Achrekar sowed seeds of greatness at the grassroots
Ramakant Achrekar’s life story highlights the enormous value of sports coaches in the junior age groups. In his case, school cricket on the maidans of Mumbai, but applicable to other disciplines too.
Yet not enough accolades come their way in my opinion, for they live virtually their entire life below the radar, unlike those who come in as coaches when players have already reached the highest level. One can’t compare apples and oranges, but I think those who work at the grassroots level don’t get their due.
More often than not, the contribution of coaches at the junior levels remains unsung, known only to the few who follow and understand the sport at this level, or through their wards who benefited from their association with him and are gracious enough to acknowledge this later.
The renown Achrekar, who passed away on Wednesday, earned is without doubt linked directly to the exploits of Sachin Tendulkar, who became the exemplar of batsmanship and the game’s lodestar from the early 1990s till he retired in 2013.
The world record 664-run partnership between schoolboys Tendulkar and Vinod Kambli in February 1988 turned the spotlight on their Shardashram School coach too.
By the time Tendulkar finished his career, Achrekar was a household name across the cricket universe.
However, the roster of players he groomed/mentored at the school/junior levels contains some very important names: Kambli, Praveen Amre, Ajit Agarkar, Sameer Dighe, Ramesh Powar, Amol Muzumdar in the last three to four decades, and going back even a decade or two earlier to Balwinder Singh Sandhu and Ramnath Parkar. And I might be missing a few names here.
For sceptics who might argue that none from the above barring Tendulkar achieved cricketing greatness, let’s look at the premise through a different lens: didn’t all those mentioned reach the top one percentile of sportspersons in the country?
That’s a remarkable achievement for any coach at the junior level in any sport anywhere in the world. Of course, how the young player then goes on to perform depends on how he actualises his talent.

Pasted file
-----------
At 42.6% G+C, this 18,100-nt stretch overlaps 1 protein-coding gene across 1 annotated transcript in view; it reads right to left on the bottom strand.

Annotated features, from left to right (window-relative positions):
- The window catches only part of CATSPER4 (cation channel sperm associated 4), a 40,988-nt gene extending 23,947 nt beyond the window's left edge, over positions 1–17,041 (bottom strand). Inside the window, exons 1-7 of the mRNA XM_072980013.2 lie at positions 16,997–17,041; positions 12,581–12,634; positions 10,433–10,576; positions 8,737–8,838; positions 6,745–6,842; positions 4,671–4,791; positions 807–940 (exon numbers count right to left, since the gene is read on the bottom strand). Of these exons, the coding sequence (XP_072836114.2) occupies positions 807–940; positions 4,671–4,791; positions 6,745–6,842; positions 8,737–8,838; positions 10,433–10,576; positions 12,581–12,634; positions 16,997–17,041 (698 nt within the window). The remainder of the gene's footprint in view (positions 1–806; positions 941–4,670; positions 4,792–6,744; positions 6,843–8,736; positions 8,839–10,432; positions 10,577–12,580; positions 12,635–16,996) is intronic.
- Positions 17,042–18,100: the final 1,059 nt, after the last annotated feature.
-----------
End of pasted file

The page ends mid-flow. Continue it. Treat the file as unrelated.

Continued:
The impact Achrekar had on Indian cricket and fans, from the 1990s, comes through from the Test match between India and England at the Wankhede Stadium in 1993. Kambli got a double hundred, Tendulkar and Amre got half centuries and banners of “Shardashram versus England” went up in the stadium!
While the number of high-quality players tracing their early learnings to Achrekar is a measurable index of his contribution to Mumbai and Indian cricket, the unheralded — but no less important — one is how he went about his task, caring neither for comfort nor adequate money for long years.
The sheer longevity of his coaching career reflects Achrekar’s abiding passion for cricket, and the number of players from his stable who went on to play at the highest level highlights a keen eye for spotting talent.
As tributes for him have poured from his many wards, what’s also clear is the hours of effort Achrekar put in, taking personal hardships in his stride, unwavering in his focus to groom kids in their formative years with a selflessness without which doing such a job well is impossible.
In a way, this is symptomatic of most coaches in all sports at the junior level. They are very much like schoolteachers who guide us through the early years, learning how to walk, talk, sing, behave, stoke our ambition, and help us find our metier, without quite getting the credit they deserve.
This is because their service is taken for granted. Moreover, success at the highest level usually comes only in adulthood, by which time, sadly, the early coach may be a distant memory.
Fortunately, this has not been the case with Achrekar. Indeed, the most admirable and endearing aspect of the guru-shishya relationship between him and Tendulkar was that Achrekar never clamoured for recognition in a genius’s development, and Tendulkar never forgot to acknowledge this.